Quarter-Scale Tractor Design Competition

by Willie E. Hart and Bobby Bledsoe
Tractor Competition

Members of the UT student branch of ASAE recently competed in the first ever Quarter-Scale Tractor Design Competition held in East Moline, Illinois. A total of 17 teams competed and UT's Biosystems Engineering students placed third overall. They were first in their oral presentation, first (along with six other teams) in Safety Design, and second with their written design report.

In the Quarter-Scale Tractor Design Competition, students are challenged to harness the power and torque of a specified stock engine in order to maximize performance in a tractor pull. The size and shape of the tractor are similar to those of a typical lawn and garden tractor, but very few parts are used directly from commercial machines. Although the performance competition is considered the highlight of the event, it only determines part of the final score. Students must also submit a written design report, a design log and make a team presentation.

The written report has several parts. The team objectives must be stated along with the design criteria as spelled out in the rules for competition. The design details section counts the most points. In it the team must describe the tractor, its major components and weight distribution. Any original or innovative ideas should be clearly stated and explained, including assembly and detail drawings where appropriate. This section of the report should describe component selection and the design analysis. The testing and development section includes both testing details and general concepts gained from testing.

A cost estimate is also required to encourage students to think about their design in a more professional way. If the same machine were being designed in industry, they would have to account for the cost of components, materials and labor. For this competition, teams should be able to justify their design in terms of the cost involved in producing the machine in the commercial market.

Through involvement in this competition, students gained practical experience in the design of drive-train systems, tractor performance, manufacturing processes, analysis of traction forces, weight transfer and strength of materials. In addition, they developed skills in communication, leadership, teamwork, time management, fundraising, development and testing. Students also gained an awareness of the capabilities and potential pitfalls in designing for manufacture and assembly.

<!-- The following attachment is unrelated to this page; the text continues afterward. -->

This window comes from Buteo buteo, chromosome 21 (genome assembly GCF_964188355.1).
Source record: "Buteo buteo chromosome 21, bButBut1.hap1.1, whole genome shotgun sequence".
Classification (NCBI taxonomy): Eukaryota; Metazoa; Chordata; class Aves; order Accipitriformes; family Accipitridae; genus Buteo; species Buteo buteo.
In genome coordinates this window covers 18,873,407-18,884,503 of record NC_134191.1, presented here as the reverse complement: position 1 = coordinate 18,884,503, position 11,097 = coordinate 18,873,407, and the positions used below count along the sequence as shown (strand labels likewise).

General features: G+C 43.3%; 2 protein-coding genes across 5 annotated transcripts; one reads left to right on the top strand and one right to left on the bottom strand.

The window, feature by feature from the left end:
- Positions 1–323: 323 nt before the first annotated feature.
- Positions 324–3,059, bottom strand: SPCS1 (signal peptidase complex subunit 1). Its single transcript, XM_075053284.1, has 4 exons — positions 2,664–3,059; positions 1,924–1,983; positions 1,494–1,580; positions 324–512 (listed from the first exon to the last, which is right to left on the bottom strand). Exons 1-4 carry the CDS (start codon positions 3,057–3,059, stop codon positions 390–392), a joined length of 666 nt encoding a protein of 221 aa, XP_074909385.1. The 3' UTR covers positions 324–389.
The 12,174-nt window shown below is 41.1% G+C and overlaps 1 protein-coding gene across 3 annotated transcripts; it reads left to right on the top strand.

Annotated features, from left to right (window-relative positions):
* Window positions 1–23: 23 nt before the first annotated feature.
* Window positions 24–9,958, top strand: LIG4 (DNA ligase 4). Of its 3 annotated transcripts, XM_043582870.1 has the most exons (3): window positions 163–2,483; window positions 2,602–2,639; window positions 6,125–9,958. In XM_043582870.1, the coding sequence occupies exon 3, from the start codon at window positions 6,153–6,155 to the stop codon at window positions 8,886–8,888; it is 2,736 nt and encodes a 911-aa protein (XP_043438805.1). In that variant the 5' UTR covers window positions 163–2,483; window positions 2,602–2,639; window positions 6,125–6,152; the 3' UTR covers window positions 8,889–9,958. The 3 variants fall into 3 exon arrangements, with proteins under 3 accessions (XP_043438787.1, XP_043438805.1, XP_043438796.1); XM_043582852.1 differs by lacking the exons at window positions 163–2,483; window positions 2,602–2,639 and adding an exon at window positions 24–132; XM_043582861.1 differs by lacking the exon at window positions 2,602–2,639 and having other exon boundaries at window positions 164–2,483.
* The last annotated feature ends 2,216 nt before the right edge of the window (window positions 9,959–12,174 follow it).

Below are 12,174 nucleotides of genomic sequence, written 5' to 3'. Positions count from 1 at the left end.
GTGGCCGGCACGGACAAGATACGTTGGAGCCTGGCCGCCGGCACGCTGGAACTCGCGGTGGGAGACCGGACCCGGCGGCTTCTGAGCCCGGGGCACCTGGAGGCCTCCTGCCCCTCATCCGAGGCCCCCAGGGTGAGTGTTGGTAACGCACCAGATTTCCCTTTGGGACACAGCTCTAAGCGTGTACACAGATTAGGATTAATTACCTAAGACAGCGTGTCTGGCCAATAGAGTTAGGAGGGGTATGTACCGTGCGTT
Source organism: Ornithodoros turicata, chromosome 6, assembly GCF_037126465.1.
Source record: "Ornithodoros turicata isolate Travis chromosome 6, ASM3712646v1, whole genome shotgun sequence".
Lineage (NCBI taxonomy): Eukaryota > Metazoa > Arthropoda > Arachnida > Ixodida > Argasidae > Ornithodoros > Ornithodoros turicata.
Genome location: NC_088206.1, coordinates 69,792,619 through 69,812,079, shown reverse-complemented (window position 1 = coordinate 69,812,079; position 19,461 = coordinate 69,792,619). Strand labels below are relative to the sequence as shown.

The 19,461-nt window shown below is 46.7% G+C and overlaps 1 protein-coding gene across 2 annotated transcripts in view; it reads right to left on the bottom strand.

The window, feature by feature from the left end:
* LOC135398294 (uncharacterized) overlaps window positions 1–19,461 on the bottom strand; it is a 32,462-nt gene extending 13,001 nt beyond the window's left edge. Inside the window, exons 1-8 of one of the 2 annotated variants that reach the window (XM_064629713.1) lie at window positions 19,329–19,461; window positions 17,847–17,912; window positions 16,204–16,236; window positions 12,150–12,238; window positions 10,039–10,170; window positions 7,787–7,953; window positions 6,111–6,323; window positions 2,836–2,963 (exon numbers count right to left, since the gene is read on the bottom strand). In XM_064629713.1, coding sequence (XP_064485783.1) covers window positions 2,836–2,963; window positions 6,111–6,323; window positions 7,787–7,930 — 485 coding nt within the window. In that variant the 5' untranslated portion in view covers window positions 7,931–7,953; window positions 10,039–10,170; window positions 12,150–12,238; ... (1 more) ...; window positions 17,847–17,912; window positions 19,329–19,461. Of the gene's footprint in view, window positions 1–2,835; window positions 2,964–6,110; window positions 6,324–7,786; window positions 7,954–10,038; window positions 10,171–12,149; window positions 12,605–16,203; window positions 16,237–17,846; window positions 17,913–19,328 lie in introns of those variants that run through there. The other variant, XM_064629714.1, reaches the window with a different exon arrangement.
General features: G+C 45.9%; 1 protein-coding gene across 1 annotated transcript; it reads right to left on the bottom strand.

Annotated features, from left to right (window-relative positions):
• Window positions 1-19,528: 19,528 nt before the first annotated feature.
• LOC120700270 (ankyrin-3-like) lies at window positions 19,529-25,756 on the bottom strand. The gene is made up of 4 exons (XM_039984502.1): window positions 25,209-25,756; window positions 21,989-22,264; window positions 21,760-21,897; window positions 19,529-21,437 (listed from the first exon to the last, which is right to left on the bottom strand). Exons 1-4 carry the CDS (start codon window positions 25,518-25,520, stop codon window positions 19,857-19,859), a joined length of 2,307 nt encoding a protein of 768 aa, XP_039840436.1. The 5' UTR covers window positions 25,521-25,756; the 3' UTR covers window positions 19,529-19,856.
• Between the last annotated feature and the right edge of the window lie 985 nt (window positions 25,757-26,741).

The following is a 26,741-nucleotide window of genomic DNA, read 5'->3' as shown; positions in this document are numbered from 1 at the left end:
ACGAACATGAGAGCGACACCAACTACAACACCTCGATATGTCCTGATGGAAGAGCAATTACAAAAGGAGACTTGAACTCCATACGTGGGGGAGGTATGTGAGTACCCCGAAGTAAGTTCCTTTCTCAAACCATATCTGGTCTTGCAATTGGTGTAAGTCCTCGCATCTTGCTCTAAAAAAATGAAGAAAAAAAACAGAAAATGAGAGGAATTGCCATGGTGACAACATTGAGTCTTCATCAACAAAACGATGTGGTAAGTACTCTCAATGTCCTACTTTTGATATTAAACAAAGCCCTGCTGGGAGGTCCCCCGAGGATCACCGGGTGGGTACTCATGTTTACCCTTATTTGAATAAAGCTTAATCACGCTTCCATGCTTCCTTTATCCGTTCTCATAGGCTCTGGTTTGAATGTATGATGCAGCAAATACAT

Design fundamentals such as strength of materials, statics and power transfer were major factors as the students designed their frame, drive-train, hitch, clutch, weight brackets and other parts.

One of the primary concerns of industry today is that many engineering students are entering the workforce with little or no practical knowledge or design experience. In an effort to help prepare students to be more effective professional engineers, ASAE, the Society for Engineering in Agriculture, Food and Biological Systems, initiated this design competition. The Quarter-Scale Tractor Design Competition provides professional and educational experience, and it is a whole lot of fun as well. This year's event was held on May 29-31 and was sponsored by Briggs & Stratton, Case Corporation, Deere & Company, Firestone and New Holland. According to team advisors, Dr. Bobby Bledsoe and Dr. Willie Hart, students are already excited about competing again next year.

There were sixteen members on the team which designed and built this year's entry, and seven of them were able to make the trip to East Moline. Among those who made this year's trip were Krista Kelly, Ty Kirk, Jerry Peck, Michael Perkey and Seth Rye. Carmen Truitt Anderson was the group coordinator, and Eric Simmons was the tractor driver. Team members not making the trip were John Conroy, Clinton Lafferty, Michael Moran, Joe Nenninger, Dirk Pohlmann, Amanda Stiles, Newman Webb, Chris Wheeler and Chris Whitten.

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